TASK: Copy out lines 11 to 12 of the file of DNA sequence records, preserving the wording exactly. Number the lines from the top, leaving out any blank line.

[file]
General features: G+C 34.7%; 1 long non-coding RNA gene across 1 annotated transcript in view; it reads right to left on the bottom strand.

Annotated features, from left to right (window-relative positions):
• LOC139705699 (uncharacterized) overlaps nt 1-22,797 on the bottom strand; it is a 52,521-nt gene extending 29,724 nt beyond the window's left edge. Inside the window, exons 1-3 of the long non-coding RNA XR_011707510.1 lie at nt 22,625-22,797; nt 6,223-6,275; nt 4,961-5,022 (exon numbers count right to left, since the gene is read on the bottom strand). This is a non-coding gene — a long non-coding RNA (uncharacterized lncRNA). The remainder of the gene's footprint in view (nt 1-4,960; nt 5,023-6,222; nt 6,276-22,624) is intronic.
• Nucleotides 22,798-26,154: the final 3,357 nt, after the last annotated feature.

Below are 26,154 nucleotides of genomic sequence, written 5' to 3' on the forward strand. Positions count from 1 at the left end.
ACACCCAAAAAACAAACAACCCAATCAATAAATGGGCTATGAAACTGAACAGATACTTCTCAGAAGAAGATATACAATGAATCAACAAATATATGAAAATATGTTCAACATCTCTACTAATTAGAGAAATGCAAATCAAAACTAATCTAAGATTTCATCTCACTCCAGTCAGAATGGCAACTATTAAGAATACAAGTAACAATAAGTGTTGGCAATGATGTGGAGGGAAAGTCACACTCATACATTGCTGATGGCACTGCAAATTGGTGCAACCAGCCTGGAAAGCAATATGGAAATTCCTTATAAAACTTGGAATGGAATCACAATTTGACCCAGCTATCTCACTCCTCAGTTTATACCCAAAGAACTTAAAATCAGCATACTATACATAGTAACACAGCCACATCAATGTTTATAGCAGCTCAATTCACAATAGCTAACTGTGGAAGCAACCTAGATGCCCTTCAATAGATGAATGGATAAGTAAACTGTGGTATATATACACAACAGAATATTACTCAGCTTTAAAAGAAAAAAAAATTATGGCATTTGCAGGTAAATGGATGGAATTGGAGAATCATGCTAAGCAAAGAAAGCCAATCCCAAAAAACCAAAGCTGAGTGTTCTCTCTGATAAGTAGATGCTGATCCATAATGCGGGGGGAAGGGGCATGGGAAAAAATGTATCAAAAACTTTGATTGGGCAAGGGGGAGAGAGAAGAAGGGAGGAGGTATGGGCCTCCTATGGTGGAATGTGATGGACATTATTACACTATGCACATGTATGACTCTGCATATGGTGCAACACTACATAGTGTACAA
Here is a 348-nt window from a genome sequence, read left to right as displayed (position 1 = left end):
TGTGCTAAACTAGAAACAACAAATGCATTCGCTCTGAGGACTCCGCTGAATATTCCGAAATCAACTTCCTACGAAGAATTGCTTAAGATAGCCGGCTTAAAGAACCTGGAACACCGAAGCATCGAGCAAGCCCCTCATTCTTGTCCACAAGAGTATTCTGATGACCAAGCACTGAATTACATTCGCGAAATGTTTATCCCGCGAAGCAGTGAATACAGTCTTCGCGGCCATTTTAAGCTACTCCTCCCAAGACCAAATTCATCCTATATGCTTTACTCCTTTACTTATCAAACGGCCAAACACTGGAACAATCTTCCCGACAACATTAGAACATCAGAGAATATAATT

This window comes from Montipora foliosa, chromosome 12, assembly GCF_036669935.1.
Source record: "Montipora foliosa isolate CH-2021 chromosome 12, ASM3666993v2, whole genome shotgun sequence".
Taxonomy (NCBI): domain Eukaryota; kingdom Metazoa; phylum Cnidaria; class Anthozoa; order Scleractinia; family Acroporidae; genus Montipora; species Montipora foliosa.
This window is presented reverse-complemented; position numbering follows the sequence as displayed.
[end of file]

Taxonomy (NCBI): domain Eukaryota; kingdom Metazoa; phylum Cnidaria; class Anthozoa; order Scleractinia; family Acroporidae; genus Montipora; species Montipora foliosa.
This window is presented reverse-complemented; position numbering follows the sequence as displayed.